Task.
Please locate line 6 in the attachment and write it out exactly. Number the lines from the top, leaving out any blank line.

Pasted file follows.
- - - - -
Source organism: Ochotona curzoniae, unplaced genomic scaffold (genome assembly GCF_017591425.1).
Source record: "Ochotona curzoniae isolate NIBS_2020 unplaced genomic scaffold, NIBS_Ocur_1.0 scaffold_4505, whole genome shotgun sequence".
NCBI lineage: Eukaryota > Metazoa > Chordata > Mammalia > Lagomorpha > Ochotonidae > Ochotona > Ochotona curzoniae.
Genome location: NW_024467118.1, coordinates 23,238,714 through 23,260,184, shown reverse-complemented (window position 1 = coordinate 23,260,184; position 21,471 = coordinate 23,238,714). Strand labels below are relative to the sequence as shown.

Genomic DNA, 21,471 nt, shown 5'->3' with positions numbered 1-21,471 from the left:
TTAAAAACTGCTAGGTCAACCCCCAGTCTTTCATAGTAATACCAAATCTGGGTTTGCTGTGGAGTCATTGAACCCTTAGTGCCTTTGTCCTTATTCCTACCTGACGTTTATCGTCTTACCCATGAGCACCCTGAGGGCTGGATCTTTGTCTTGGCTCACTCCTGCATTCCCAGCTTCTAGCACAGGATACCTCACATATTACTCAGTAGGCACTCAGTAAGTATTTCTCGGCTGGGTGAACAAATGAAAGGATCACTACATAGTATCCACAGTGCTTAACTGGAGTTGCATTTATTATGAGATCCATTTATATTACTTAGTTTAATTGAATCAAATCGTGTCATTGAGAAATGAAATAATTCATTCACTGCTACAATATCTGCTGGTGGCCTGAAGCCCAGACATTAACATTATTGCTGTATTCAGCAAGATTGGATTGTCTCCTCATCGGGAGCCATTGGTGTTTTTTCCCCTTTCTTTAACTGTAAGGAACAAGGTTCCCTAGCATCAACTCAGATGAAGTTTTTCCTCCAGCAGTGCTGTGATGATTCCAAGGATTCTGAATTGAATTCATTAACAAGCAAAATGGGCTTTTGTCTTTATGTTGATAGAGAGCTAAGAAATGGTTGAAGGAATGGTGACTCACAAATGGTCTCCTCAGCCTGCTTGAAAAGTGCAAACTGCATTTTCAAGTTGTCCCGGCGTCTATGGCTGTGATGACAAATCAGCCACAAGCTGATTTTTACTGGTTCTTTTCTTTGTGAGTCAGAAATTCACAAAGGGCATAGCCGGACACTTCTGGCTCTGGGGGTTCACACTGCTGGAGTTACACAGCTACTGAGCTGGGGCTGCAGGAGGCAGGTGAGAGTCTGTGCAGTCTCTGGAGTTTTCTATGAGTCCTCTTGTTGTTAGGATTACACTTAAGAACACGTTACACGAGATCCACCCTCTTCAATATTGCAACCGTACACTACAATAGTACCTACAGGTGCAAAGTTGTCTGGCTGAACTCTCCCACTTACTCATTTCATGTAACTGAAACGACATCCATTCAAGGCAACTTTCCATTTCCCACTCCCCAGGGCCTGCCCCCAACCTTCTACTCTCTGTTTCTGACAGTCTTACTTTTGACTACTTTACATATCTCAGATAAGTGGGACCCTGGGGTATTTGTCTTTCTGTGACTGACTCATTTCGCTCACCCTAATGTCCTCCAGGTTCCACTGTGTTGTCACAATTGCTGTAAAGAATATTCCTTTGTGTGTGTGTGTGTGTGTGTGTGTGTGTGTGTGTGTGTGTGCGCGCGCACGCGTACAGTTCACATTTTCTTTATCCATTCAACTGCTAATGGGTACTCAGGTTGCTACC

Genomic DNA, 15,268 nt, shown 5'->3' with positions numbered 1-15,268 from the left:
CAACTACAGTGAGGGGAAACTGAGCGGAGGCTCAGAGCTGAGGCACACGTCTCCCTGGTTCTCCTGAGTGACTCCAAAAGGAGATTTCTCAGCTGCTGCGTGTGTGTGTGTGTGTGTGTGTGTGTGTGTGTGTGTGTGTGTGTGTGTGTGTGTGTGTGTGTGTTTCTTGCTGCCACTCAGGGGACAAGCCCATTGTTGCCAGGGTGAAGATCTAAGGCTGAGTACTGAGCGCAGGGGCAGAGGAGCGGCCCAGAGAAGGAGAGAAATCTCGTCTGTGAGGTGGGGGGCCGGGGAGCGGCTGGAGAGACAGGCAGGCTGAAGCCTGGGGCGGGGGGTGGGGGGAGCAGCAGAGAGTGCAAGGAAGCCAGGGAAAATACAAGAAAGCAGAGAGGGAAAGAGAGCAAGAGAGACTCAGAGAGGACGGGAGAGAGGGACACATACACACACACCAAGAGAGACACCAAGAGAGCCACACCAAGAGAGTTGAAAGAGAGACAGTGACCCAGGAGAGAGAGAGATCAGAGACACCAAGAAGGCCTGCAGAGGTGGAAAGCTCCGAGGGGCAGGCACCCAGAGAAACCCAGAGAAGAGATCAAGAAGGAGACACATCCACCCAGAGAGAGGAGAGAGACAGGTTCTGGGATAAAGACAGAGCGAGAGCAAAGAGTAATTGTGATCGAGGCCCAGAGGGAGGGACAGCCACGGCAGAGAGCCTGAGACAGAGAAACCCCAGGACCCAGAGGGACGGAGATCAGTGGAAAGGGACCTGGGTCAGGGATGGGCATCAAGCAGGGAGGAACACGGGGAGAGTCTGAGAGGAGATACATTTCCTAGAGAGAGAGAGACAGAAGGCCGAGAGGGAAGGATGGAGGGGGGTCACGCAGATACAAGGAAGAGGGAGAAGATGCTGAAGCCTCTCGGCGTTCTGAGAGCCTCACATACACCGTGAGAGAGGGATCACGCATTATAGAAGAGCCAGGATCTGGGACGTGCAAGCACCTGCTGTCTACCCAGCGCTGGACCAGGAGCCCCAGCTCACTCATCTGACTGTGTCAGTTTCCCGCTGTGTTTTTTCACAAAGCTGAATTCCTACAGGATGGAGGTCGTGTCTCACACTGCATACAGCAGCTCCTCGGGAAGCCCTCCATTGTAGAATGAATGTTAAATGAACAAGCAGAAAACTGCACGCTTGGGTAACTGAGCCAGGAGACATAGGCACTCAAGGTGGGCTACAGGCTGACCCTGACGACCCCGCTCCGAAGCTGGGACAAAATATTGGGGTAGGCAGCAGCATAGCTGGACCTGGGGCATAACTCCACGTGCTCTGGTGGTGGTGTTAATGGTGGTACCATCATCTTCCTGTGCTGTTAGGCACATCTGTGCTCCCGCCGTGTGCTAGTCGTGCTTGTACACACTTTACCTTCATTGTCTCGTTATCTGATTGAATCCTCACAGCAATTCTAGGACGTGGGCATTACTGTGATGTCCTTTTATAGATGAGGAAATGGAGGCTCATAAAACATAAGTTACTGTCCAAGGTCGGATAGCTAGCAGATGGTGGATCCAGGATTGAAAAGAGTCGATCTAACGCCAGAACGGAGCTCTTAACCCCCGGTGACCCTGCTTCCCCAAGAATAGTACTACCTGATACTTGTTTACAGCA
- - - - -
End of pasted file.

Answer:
TTAAAAACTGCTAGGTCAACCCCCAGTCTTTCATAGTAATACCAAATCTGGGTTTGCTGTGGAGTCATTGAACCCTTAGTGCCTTTGTCCTTATTCCTACCTGACGTTTATCGTCTTACCCATGAGCACCCTGAGGGCTGGATCTTTGTCTTGGCTCACTCCTGCATTCCCAGCTTCTAGCACAGGATACCTCACATATTACTCAGTAGGCACTCAGTAAGTATTTCTCGGCTGGGTGAACAAATGAAAGGATCACTACATAGTATCCACAGTGCTTAACTGGAGTTGCATTTATTATGAGATCCATTTATATTACTTAGTTTAATTGAATCAAATCGTGTCATTGAGAAATGAAATAATTCATTCACTGCTACAATATCTGCTGGTGGCCTGAAGCCCAGACATTAACATTATTGCTGTATTCAGCAAGATTGGATTGTCTCCTCATCGGGAGCCATTGGTGTTTTTTCCCCTTTCTTTAACTGTAAGGAACAAGGTTCCCTAGCATCAACTCAGATGAAGTTTTTCCTCCAGCAGTGCTGTGATGATTCCAAGGATTCTGAATTGAATTCATTAACAAGCAAAATGGGCTTTTGTCTTTATGTTGATAGAGAGCTAAGAAATGGTTGAAGGAATGGTGACTCACAAATGGTCTCCTCAGCCTGCTTGAAAAGTGCAAACTGCATTTTCAAGTTGTCCCGGCGTCTATGGCTGTGATGACAAATCAGCCACAAGCTGATTTTTACTGGTTCTTTTCTTTGTGAGTCAGAAATTCACAAAGGGCATAGCCGGACACTTCTGGCTCTGGGGGTTCACACTGCTGGAGTTACACAGCTACTGAGCTGGGGCTGCAGGAGGCAGGTGAGAGTCTGTGCAGTCTCTGGAGTTTTCTATGAGTCCTCTTGTTGTTAGGATTACACTTAAGAACACGTTACACGAGATCCACCCTCTTCAATATTGCAACCGTACACTACAATAGTACCTACAGGTGCAAAGTTGTCTGGCTGAACTCTCCCACTTACTCATTTCATGTAACTGAAACGACATCCATTCAAGGCAACTTTCCATTTCCCACTCCCCAGGGCCTGCCCCCAACCTTCTACTCTCTGTTTCTGACAGTCTTACTTTTGACTACTTTACATATCTCAGATAAGTGGGACCCTGGGGTATTTGTCTTTCTGTGACTGACTCATTTCGCTCACCCTAATGTCCTCCAGGTTCCACTGTGTTGTCACAATTGCTGTAAAGAATATTCCTTTGTGTGTGTGTGTGTGTGTGTGTGTGTGTGTGTGTGTGTGTGCGCGCGCACGCGTACAGTTCACATTTTCTTTATCCATTCAACTGCTAATGGGTACTCAGGTTGCTACC